Home prices and property taxes have been on the rise. How would you promote housing diversity and affordability?

Kuderer: We need to work on housing affordability on all fronts. We need to expand our housing supply, especially near transit hubs, since housing scarcity is making it so much harder for people to live near their school or work. This includes common sense reform of regulations that are unreasonably inhibiting housing development. We need to increase our investment in the state’s Housing Trust Fund, so we can build housing that is guaranteed to be affordable for all. We need to reduce our reliance on regressive property taxes to allow our seniors to age in place and to keep rents affordable. And we need to hold developers accountable to actually build the affordable housing that we need in our communities. By working with our cities and counties we can expand our supply of affordable housing so more people can afford to live in our communities.

Tom: The first thing you do to make housing more affordable is to stop the never-ending increases in property taxes. My opponent thinks big government is the solution to every problem, she wants more revenue not less. Second, we need to reform the condominium construction liability laws. Every single condo built in the last 15 years has been sued under state laws written by trial attorneys, so developers quit building them. Having worked over 25 years in real estate, I know how to solve this issue while protecting the interests of condo buyers. If you think my trial attorney opponent has any interest in changing these laws, good luck I can’t help you.

Mass shootings, suicides and school security are big concerns in our communities. When it comes to guns, how do you balance safety with constitutional rights?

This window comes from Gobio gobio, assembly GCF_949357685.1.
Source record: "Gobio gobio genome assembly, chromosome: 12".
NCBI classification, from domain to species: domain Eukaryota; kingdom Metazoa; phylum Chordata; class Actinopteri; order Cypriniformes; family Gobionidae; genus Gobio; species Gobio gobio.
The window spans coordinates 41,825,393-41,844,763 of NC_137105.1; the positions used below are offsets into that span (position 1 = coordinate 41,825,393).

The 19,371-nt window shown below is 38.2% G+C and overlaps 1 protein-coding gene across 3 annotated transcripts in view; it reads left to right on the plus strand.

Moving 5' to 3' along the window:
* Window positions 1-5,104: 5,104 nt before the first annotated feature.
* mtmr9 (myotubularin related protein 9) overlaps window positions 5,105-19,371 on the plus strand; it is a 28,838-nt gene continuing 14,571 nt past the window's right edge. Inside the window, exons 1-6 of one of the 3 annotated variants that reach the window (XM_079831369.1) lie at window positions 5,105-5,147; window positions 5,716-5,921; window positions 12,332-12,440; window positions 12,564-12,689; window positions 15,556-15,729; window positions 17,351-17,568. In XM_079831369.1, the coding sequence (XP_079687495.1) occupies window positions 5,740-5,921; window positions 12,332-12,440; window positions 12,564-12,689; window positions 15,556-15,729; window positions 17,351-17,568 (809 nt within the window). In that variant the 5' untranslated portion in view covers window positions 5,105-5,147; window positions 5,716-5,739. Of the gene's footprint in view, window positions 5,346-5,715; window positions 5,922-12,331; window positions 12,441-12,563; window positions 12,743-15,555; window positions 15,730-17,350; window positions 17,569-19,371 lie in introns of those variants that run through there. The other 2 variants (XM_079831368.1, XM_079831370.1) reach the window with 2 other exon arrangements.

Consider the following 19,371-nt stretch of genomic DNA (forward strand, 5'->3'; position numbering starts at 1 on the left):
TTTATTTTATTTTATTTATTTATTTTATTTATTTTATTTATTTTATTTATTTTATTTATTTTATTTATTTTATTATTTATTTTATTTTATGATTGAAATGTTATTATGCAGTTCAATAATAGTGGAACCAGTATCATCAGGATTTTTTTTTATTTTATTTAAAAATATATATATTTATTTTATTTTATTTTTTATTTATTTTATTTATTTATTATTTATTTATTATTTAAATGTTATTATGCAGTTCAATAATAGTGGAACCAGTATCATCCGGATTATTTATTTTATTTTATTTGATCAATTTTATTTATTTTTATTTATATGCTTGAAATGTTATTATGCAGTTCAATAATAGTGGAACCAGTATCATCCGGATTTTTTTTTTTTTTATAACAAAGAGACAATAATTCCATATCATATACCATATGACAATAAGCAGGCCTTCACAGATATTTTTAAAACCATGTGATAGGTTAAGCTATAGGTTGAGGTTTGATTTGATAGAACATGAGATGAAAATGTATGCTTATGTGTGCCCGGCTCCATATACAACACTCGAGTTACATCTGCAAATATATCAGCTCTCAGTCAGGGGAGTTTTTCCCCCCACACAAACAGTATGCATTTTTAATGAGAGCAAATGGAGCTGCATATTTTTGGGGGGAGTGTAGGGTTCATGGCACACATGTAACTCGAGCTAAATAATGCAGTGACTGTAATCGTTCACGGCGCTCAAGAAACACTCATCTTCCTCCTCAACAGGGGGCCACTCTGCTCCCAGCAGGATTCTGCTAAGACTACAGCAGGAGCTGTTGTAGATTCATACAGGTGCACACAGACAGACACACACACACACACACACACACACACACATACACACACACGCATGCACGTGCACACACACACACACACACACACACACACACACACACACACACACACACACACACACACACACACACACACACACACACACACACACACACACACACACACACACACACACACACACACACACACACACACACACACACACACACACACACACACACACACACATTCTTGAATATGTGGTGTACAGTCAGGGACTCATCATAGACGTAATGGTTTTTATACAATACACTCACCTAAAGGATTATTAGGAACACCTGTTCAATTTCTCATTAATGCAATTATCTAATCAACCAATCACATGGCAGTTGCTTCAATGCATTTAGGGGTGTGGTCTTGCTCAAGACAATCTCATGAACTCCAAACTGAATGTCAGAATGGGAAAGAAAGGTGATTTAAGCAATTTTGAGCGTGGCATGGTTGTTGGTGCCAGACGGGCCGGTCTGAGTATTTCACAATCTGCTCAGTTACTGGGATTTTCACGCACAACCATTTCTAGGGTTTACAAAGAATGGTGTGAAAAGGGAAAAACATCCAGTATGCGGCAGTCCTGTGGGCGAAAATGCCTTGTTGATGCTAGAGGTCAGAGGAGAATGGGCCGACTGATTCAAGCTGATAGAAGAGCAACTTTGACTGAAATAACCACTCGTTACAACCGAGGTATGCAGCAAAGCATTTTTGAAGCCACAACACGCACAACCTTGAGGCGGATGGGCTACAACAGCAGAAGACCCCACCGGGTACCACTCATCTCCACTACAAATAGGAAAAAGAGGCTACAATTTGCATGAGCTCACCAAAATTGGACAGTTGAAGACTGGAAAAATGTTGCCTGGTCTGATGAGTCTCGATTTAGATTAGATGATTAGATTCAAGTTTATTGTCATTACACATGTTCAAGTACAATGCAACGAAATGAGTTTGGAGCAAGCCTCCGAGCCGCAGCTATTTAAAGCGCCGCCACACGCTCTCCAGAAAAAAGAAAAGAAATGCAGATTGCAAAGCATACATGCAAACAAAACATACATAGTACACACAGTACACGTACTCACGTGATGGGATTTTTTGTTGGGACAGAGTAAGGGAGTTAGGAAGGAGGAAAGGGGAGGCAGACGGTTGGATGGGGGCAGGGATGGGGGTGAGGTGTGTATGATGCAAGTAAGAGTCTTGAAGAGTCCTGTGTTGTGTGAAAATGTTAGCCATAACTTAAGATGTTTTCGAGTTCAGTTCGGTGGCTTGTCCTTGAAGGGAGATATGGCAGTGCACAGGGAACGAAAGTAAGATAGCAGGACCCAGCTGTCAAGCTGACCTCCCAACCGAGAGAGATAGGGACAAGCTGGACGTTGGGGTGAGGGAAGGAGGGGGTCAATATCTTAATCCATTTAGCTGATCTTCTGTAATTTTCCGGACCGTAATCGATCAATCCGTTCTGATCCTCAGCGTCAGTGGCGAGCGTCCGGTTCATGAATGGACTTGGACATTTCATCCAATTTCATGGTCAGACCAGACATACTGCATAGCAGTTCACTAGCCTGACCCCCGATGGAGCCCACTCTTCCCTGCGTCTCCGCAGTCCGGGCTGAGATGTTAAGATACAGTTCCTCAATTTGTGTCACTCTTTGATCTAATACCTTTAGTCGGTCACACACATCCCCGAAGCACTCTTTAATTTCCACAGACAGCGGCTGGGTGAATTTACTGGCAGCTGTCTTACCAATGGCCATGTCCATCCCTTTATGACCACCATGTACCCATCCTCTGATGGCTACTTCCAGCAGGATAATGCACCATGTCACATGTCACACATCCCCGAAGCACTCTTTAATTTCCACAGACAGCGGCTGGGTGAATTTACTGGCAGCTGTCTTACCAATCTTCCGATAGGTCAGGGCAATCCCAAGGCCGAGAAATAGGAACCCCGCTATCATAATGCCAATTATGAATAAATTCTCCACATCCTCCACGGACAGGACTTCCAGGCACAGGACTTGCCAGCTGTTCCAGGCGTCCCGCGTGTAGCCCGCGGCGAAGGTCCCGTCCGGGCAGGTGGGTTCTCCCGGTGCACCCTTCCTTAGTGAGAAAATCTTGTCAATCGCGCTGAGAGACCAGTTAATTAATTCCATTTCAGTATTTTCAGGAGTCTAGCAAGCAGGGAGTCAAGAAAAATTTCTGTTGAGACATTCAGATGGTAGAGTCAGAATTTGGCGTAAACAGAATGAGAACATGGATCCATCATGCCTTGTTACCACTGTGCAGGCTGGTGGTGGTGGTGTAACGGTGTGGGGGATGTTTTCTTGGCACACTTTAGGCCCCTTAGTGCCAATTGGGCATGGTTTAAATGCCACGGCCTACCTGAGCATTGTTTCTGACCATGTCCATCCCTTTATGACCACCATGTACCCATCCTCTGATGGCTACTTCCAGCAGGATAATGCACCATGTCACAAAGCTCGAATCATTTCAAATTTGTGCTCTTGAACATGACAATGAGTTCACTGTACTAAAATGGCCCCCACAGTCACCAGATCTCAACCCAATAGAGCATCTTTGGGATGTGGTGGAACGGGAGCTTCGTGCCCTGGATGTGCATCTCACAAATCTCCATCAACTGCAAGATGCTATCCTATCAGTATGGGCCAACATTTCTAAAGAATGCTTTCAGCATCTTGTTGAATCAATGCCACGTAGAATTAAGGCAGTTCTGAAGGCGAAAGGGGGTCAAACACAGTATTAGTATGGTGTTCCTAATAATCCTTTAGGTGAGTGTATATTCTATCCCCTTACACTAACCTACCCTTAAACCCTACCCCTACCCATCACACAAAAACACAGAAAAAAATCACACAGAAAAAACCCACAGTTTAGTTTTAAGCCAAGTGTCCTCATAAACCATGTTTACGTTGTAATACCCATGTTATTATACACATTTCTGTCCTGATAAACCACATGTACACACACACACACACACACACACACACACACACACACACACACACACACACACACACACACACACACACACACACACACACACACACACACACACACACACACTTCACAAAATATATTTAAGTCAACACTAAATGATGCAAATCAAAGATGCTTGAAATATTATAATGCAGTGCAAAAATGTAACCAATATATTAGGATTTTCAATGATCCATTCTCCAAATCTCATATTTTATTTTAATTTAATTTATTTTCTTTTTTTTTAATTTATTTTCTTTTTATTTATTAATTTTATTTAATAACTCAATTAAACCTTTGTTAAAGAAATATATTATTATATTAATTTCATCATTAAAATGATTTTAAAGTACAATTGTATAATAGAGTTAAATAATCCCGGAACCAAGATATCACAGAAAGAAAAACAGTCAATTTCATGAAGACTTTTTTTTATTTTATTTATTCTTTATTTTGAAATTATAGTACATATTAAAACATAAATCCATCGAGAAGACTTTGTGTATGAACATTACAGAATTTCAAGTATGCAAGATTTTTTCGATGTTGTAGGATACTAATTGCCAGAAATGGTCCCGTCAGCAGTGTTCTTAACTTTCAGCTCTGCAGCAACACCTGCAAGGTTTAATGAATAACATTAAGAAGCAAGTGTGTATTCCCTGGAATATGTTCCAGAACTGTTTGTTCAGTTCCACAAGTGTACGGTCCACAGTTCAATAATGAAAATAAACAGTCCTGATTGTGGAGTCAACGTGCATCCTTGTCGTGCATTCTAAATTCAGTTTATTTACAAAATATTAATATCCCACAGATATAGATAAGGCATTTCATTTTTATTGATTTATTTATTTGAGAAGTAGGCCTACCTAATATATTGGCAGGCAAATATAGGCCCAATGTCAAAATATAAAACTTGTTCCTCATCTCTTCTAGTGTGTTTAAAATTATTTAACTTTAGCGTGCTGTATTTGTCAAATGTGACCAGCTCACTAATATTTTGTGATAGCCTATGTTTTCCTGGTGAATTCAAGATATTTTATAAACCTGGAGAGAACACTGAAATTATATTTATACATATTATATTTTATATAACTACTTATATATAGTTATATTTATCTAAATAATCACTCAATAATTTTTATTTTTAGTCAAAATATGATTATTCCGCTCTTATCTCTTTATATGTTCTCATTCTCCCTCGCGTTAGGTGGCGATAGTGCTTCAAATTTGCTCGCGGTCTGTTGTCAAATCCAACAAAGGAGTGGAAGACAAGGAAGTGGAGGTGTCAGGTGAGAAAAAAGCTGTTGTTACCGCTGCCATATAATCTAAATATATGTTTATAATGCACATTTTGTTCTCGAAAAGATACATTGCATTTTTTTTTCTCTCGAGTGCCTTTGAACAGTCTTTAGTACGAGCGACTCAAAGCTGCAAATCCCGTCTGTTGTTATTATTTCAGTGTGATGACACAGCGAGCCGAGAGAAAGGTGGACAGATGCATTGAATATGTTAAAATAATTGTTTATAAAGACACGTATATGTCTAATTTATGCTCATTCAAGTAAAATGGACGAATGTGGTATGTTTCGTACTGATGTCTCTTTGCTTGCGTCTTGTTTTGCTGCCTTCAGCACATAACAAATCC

Kuderer: The Second Amendment is completely compatible with reasonable and effective laws to protect us from gun violence. I strongly support Initiative 1639, and in the Legislature, I’ve been a champion for gun safety legislation to reduce the risk of terrible shootings in our schools, homes, and communities. I’m proud to be endorsed by the Alliance for Gun Responsibility and Moms Demand Action for Gun Sense. I’ll keep on working to keep guns out of the hands of those who intend to do us harm.

Tom: I support I-1639, common-sense changes to our gun laws like tougher background checks and longer waiting periods. The Second Amendment doesn’t allow you to own a tank, so clearly there are limits to it we can all agree on. I don’t think anyone needs an AR-15 to go hunt Bambi. We don’t need 10-plus round cartridges that are designed with one thing in mind, massive destruction. We can protect individual rights to own firearms, but we can do it in a sensible way that curtails those wanting to inflict harm on society. Our children’s lives depend on it.

CORRECTION: This story has been corrected to reflect that Rodney Tom is a Democrat.